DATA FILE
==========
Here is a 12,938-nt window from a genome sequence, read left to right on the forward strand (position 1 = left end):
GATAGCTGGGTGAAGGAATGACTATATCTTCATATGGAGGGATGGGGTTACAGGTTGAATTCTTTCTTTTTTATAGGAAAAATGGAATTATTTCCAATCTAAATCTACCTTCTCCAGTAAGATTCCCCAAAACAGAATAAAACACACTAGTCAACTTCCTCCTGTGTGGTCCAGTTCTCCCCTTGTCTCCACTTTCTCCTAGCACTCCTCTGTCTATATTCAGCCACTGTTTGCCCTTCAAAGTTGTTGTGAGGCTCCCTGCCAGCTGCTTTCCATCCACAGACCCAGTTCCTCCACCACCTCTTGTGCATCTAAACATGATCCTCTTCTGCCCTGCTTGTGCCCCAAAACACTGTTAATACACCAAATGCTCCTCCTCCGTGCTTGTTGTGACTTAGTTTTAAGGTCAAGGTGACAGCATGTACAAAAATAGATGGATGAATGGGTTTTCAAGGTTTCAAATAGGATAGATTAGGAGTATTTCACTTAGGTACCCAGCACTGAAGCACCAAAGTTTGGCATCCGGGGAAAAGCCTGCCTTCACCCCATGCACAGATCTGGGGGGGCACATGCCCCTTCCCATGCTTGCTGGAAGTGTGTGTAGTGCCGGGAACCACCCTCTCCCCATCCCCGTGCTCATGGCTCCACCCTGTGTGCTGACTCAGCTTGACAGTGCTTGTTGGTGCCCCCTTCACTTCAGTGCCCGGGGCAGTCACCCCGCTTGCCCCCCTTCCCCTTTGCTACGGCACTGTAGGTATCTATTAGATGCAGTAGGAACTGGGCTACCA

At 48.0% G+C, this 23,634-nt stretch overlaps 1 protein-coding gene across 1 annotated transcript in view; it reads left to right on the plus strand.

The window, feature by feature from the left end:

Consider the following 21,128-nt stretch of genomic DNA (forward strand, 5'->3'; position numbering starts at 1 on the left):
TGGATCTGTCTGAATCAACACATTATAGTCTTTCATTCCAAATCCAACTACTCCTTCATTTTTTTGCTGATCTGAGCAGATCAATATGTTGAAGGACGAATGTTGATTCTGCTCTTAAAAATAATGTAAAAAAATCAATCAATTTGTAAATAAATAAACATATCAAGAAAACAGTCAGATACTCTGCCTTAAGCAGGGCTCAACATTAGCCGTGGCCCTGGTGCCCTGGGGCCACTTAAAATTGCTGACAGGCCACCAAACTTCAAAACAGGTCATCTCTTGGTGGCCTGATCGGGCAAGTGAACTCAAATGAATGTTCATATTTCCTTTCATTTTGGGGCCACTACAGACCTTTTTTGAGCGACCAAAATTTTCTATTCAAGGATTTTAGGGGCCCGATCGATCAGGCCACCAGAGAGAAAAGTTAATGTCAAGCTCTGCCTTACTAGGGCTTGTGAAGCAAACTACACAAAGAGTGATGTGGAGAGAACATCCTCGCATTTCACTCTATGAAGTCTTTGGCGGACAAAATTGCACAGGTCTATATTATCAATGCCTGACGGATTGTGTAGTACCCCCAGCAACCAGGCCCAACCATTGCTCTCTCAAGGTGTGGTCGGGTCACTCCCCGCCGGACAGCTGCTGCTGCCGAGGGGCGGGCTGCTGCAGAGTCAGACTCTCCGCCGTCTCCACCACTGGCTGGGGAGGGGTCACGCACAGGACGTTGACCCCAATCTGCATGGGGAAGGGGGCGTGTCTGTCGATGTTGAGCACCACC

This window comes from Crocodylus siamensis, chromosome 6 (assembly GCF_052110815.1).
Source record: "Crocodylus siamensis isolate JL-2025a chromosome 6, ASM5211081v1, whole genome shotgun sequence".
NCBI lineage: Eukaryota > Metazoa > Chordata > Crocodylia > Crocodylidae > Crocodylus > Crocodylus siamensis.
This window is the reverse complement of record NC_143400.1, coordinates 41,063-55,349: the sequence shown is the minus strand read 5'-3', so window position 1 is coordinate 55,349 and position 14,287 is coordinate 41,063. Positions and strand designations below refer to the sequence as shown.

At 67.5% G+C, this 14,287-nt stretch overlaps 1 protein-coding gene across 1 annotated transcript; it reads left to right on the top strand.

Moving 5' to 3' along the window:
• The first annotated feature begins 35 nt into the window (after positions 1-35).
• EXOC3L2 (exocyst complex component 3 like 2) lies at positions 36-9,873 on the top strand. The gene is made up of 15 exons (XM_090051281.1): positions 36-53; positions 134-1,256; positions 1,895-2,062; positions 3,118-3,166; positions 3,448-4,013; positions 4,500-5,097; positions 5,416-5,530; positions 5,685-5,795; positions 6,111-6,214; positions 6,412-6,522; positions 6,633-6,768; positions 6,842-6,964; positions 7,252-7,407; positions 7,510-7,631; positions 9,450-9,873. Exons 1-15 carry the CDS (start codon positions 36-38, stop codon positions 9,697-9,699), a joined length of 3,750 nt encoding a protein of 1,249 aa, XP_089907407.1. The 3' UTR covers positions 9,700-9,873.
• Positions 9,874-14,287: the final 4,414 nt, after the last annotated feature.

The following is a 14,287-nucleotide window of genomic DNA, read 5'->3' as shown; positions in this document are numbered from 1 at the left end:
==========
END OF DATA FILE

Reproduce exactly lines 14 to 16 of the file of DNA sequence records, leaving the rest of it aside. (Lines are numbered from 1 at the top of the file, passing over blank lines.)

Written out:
• EXOC3L2 (exocyst complex component 3 like 2) lies at positions 36-9,873 on the top strand. The gene is made up of 15 exons (XM_090051281.1): positions 36-53; positions 134-1,256; positions 1,895-2,062; positions 3,118-3,166; positions 3,448-4,013; positions 4,500-5,097; positions 5,416-5,530; positions 5,685-5,795; positions 6,111-6,214; positions 6,412-6,522; positions 6,633-6,768; positions 6,842-6,964; positions 7,252-7,407; positions 7,510-7,631; positions 9,450-9,873. Exons 1-15 carry the CDS (start codon positions 36-38, stop codon positions 9,697-9,699), a joined length of 3,750 nt encoding a protein of 1,249 aa, XP_089907407.1. The 3' UTR covers positions 9,700-9,873.
• Positions 9,874-14,287: the final 4,414 nt, after the last annotated feature.

The following is a 14,287-nucleotide window of genomic DNA, read 5'->3' as shown; positions in this document are numbered from 1 at the left end: